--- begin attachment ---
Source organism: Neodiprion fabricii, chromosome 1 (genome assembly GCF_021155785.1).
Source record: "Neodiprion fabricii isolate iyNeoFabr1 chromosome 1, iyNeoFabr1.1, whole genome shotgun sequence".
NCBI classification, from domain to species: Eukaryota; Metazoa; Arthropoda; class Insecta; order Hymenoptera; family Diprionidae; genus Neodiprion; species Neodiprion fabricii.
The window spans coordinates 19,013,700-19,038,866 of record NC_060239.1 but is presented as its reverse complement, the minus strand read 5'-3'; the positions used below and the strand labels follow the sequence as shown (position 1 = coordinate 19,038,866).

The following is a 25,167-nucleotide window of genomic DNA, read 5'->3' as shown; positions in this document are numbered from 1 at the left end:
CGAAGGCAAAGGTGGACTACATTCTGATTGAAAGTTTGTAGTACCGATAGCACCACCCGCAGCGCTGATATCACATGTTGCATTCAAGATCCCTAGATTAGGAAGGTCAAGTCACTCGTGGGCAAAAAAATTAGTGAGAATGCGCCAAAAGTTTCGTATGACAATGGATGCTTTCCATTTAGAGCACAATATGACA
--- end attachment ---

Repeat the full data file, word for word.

Source organism: Neodiprion fabricii, chromosome 1 (genome assembly GCF_021155785.1).
Source record: "Neodiprion fabricii isolate iyNeoFabr1 chromosome 1, iyNeoFabr1.1, whole genome shotgun sequence".
NCBI classification, from domain to species: Eukaryota; Metazoa; Arthropoda; class Insecta; order Hymenoptera; family Diprionidae; genus Neodiprion; species Neodiprion fabricii.
The window spans coordinates 19,013,700-19,038,866 of record NC_060239.1 but is presented as its reverse complement, the minus strand read 5'-3'; the positions used below and the strand labels follow the sequence as shown (position 1 = coordinate 19,038,866).

The following is a 25,167-nucleotide window of genomic DNA, read 5'->3' as shown; positions in this document are numbered from 1 at the left end:
CGAAGGCAAAGGTGGACTACATTCTGATTGAAAGTTTGTAGTACCGATAGCACCACCCGCAGCGCTGATATCACATGTTGCATTCAAGATCCCTAGATTAGGAAGGTCAAGTCACTCGTGGGCAAAAAAATTAGTGAGAATGCGCCAAAAGTTTCGTATGACAATGGATGCTTTCCATTTAGAGCACAATATGACA